Decommissioning operations have made some progress, but many hurdles remain. The work will take as long as 40 years to complete, and it is essential to overcome challenges one by one.
The cores of Nos. 1, 2 and 3 reactors were damaged in the accident, and the No. 4 reactor building collapsed in an explosion caused by hydrogen that leaked from the No. 3 reactor. The extraction of nuclear fuel from the cooling pool of the No. 4 reactor was completed late last month.
Now that the wreckage of the building that housed the No. 3 reactor has been removed, the operation to extract nuclear fuel will start. The work must be carried out steadily to reduce the risk of contamination.
The amount of radioactive contaminated water generated daily at the plant has dropped from 400 tons to 300 tons in the past year. The amount has declined because groundwater from wells is being pumped up before it flows into the reactor buildings and is discharged into the sea.
In a bid to further reduce the generation of contaminated water, TEPCO has been building a frozen-soil wall to prevent the inflow of water by freezing the soil around the reactor buildings. There is also a plan to purify the groundwater generated nearest to the buildings before discharging it into the sea. This must be realised quickly.
A series of unexpected problems must be dealt with properly.
TEPCO’s handling insufficient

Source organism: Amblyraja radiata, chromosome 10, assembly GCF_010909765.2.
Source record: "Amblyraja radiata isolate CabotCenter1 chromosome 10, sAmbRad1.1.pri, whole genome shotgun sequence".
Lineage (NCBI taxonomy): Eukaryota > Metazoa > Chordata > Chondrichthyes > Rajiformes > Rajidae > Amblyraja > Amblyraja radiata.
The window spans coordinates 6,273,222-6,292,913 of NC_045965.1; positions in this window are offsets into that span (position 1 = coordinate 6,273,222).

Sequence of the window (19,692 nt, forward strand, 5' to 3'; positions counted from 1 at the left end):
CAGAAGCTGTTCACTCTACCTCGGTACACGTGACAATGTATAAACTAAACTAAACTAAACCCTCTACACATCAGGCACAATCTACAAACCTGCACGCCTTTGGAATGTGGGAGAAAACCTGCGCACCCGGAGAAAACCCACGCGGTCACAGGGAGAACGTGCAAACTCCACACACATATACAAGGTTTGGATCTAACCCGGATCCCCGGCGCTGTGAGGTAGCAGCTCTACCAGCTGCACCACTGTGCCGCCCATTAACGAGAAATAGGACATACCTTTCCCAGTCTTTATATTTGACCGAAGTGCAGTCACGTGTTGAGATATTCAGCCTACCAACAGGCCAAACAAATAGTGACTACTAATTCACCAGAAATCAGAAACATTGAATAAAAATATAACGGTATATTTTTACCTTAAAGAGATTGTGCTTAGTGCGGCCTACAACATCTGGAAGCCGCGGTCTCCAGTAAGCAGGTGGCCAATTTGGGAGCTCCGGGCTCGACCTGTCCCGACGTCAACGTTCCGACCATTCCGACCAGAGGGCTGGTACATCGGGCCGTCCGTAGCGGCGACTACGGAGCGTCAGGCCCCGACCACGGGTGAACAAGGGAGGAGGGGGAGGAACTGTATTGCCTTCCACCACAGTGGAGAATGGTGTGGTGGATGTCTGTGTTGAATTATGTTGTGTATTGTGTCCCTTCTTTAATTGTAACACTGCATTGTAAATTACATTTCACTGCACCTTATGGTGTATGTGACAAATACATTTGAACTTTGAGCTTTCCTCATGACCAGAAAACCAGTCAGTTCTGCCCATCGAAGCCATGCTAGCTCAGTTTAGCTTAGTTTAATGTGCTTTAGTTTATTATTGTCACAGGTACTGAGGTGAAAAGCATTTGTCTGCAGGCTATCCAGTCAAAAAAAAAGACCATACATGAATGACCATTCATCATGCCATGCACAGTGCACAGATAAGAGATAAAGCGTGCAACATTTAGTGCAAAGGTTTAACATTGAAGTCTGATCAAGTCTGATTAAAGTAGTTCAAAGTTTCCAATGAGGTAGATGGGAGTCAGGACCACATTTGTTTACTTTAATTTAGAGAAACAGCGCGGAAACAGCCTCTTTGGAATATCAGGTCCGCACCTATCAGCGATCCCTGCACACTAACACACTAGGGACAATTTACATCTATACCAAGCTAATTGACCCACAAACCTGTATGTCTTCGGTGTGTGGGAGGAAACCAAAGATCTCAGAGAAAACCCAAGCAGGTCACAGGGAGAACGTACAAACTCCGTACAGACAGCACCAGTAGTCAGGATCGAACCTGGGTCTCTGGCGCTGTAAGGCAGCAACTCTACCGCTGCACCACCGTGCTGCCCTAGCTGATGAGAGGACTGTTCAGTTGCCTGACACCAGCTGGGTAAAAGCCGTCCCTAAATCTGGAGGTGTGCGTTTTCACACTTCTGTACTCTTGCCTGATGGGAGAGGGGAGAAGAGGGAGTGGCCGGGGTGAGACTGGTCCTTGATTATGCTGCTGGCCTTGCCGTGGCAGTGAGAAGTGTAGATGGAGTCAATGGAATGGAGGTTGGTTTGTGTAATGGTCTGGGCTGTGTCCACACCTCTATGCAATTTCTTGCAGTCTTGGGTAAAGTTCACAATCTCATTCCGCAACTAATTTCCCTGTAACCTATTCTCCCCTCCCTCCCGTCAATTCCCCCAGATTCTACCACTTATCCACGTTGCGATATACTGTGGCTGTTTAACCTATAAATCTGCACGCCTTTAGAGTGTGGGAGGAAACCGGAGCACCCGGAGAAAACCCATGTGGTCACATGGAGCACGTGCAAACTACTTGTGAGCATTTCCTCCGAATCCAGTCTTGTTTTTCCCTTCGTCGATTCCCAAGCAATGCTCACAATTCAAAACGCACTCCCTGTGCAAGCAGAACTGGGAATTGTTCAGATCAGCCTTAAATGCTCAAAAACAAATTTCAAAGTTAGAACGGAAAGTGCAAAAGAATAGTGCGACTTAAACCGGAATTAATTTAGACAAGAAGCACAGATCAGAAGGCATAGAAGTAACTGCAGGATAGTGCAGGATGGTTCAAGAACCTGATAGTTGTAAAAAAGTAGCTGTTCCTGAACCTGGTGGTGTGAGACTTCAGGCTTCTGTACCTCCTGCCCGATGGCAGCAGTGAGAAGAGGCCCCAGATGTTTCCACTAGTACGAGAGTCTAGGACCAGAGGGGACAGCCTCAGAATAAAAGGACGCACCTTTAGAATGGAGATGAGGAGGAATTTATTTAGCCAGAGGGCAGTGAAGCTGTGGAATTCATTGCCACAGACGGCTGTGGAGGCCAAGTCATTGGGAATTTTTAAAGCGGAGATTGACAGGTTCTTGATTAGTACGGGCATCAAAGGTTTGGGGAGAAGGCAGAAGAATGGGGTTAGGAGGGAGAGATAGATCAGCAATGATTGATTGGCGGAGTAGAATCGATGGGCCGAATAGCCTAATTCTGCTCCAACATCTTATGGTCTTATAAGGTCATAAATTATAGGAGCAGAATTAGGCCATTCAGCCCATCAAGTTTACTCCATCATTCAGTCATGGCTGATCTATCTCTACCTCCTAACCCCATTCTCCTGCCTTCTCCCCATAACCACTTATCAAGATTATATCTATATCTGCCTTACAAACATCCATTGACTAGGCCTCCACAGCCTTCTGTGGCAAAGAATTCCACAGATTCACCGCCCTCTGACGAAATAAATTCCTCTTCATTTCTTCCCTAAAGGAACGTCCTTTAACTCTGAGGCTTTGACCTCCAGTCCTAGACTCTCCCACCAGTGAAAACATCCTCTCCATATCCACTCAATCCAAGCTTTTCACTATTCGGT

It came to light last month that radioactive rainwater was leaked into the sea through a drainage canal. TEPCO has come under heavy criticism for not making public the related data, and negotiations with the fishermen concerned over additional discharging of groundwater into the sea have hit a snag.
The utility did not consider that the data on rainwater generated in a natural phenomenon was subject to publication. In hindsight, it must be said that TEPCO’s handling of the matter was insufficient. The utility is urged to check again whether there are any undisclosed data.
The disposal of contaminated water stored in the plant’s compound has been delayed despite the progress of measures to prevent the generation of contaminated water.
About 1,000 tanks store more than 600,000 tons of contaminated water, and no more space will become available in the near future for installation of additional tanks. It is feared that radioactive contamination could spread if the existing tanks are damaged in an earthquake or other natural disaster.
It is also feared that if so many workers continue to be assigned to monitoring the tanks, decommissioning work as a whole will be delayed.
It is imperative to stabilise the operation of contaminated water purification equipment as soon as possible so the contaminated water can be stored after its radioactive content is decreased.
Discharging the stored water into the sea sooner or later after confirming its safety could be a realistic option.
The most important processes in reactor decommissioning are to grasp the situation within the reactors and to extract damaged fuel. Use of robots is unavoidable in conducting work at sites that are inaccessible due to serious radioactive contamination.
The government should foster personnel in charge of decommissioning and boost assistance to develop technology that can withstand a harsh environment.
Publication Date : 08-03-2015